GM Pharmaceuticals launches regionally centric line of allergy and cold products in Texas
ARLINGTON, Texas — GM Pharmaceuticals on Wednesday announced the launch of TexaClear, a new liquid allergy, sinus, cough-cold and flu line, made by Texans for Texans. The TexaClear line will hit the shelves of H-E-B stores on Nov. 10.
According to the company, every year Texans suffer from what is commonly known as “Cedar Fever.” Despite its name, “Cedar Fever” is actually caused by the pollen of ashe juniper, a small evergreen tree that is located in Central Texas anywhere between the Red River and the Rio Grande.
Right in time for the peak of Texas allergy season, TexaClear has the only liquid anti-inflammatory pain reliever for sinus, cough-cold and flu symptoms. The line includes TexaClear Allergy Relief, Sinus Relief and Cough, Cold and Flu Relief for both daytime and nighttime.
Ohio Governor’s Council on People with Disabilities names Kroger ‘Employer of the Year’
CINCINNATI — Kroger announced Friday it has been named "Employer of the Year" by the Ohio Governor's Council on People with Disabilities for significantly contributing to employment opportunities for individuals with disabilities.
Kroger was nominated for this recognition by the Warren County Board of Developmental Disabilities. The company received the award at a ceremony at the Ohio Statehouse on Oct. 16.
"We have a long tradition of hiring people with disabilities, especially on our front lines serving customers," stated Keith Dailey, Kroger's director of corporate communications. "Kroger is honored to receive this recognition from the Governor's Council on People with Disabilities and the Warren County Board of Developmental Disabilities."
Kroger also was recognized earlier this year by the Marriott Foundation for People with Disabilities. Kroger has worked with the Marriott Foundation's Bridges from School to Work program to help transition young people with disabilities from high school to the workforce.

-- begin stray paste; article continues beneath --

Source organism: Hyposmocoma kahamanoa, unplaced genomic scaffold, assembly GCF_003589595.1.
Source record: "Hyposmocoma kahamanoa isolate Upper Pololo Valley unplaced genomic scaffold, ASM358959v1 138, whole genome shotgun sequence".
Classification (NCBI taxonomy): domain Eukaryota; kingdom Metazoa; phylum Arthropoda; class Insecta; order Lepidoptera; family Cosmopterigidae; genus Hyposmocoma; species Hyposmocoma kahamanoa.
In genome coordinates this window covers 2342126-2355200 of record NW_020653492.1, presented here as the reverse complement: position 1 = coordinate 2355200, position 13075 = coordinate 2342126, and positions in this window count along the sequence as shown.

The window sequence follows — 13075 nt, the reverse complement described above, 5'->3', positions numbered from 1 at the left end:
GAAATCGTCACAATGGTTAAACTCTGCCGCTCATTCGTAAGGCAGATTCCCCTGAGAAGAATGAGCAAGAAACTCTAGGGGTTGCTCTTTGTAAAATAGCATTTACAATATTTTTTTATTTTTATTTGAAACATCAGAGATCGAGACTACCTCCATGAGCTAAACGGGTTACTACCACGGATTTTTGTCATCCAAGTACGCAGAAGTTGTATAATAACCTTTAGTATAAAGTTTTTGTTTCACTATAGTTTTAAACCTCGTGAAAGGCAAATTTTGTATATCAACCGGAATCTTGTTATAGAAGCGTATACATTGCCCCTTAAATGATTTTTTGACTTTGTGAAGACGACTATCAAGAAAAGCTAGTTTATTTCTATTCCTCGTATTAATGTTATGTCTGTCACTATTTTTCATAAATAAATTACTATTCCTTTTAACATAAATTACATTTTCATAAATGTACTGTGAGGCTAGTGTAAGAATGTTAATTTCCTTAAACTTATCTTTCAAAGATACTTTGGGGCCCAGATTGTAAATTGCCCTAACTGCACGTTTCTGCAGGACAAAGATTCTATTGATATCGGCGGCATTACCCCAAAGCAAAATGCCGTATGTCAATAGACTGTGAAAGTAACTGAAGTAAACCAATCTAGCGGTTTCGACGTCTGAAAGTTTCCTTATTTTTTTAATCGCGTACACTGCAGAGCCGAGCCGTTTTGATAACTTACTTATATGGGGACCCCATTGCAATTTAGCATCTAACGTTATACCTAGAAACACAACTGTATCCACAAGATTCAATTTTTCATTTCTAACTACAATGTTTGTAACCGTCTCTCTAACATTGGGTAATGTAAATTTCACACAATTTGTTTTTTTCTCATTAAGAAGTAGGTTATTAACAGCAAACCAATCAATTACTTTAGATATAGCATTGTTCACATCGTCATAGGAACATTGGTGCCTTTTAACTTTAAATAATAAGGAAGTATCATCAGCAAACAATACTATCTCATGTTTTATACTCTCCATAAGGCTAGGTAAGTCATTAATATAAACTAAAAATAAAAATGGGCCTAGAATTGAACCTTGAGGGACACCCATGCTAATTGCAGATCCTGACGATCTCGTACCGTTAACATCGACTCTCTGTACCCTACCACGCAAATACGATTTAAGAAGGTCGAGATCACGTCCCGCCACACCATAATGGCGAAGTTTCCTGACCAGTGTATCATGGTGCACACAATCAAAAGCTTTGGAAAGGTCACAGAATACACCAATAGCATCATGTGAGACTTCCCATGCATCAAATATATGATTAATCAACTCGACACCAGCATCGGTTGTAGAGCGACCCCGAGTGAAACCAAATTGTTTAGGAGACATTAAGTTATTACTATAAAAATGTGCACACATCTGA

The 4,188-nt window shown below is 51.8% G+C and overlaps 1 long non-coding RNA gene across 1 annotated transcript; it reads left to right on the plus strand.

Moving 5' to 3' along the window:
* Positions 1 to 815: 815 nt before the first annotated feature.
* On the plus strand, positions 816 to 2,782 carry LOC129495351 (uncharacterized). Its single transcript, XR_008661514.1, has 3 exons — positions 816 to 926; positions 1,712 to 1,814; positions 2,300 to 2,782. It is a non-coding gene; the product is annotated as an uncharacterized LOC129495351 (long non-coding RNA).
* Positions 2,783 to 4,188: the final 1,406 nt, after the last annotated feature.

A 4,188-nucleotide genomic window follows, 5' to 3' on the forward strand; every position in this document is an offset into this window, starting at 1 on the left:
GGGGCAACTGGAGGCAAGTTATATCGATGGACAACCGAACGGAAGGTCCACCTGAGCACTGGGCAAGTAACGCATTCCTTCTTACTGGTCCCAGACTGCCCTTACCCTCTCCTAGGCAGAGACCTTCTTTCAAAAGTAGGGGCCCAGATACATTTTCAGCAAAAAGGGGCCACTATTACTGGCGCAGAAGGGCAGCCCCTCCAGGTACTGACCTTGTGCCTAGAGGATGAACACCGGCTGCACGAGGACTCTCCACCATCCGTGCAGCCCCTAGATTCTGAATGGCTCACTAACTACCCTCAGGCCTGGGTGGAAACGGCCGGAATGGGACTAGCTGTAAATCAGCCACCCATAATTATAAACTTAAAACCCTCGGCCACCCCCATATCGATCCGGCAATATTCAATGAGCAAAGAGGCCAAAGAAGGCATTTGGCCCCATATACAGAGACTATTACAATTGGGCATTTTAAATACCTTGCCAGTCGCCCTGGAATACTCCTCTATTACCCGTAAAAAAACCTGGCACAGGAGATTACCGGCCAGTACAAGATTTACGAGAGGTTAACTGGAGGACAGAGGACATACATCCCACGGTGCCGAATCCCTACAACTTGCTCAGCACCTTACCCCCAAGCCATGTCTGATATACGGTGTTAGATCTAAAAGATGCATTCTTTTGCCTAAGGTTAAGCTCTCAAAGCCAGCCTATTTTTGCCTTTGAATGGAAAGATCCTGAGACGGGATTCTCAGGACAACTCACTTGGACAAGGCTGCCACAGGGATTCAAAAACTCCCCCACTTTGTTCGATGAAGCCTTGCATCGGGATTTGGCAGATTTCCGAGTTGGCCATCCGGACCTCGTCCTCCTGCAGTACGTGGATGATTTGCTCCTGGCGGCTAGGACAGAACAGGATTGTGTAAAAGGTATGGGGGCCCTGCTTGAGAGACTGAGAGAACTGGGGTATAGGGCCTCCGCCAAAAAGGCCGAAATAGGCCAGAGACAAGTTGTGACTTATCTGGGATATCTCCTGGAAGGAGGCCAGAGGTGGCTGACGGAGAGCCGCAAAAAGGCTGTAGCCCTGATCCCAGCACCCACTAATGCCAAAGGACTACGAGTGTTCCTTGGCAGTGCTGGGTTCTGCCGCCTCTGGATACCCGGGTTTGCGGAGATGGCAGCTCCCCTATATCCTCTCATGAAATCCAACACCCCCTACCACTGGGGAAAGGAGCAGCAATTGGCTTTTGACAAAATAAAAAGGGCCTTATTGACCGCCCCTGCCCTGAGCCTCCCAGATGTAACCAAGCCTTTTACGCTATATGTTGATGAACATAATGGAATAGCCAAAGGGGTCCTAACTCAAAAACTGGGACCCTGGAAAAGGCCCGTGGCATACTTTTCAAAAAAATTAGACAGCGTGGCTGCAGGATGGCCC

GPhA: Health Affairs blog ‘confirms central role that generic drugs play in lowering healthcare costs’
WASHINGTON — In the wake of an Oct. 21 blogpost on Health Affairs, “The $500 Billion Medicare Slowdown: A Story About Part D,” Ralph Neas, president and CEO of the Generic Pharmacuetical Association, issued the following statement.
The article "confirms the central role that generic drugs have played in lowering healthcare costs in Medicare," Neas wrote. He continued, "According to the authors, ‘Lower Part D spending primarily stems from the 'patent cliff' — a number of blockbuster brand-name drugs that have lost patent protection, paving the way for cheaper generic competitors…’ This new analysis follows a recent report by the Office of the Actuary at the Centers for Medicare and Medicaid Services, which noted in January 2014 that reduced growth rates for prescription drug spending were driven largely by a slowdown in overall prices paid for medicines as generic versions became available for costly brand drugs.
"GPhA and its member companies will continue to prioritize efforts that increase and expedite access to lower cost medicines. Generic medicines are critical to a sustainable healthcare system and the generic drug industry is unwavering in its commitment to delivering safe, more affordable generic medicines to patients who need them.
"Further, we look forward to the next frontier of affordable medicines, biosimilars, which will create billions in additional savings. In fact, a recent study by Express Scripts estimates that over 10 years, the United States would save $250 billion if just the 11 likeliest biosimilars would enter the market.”
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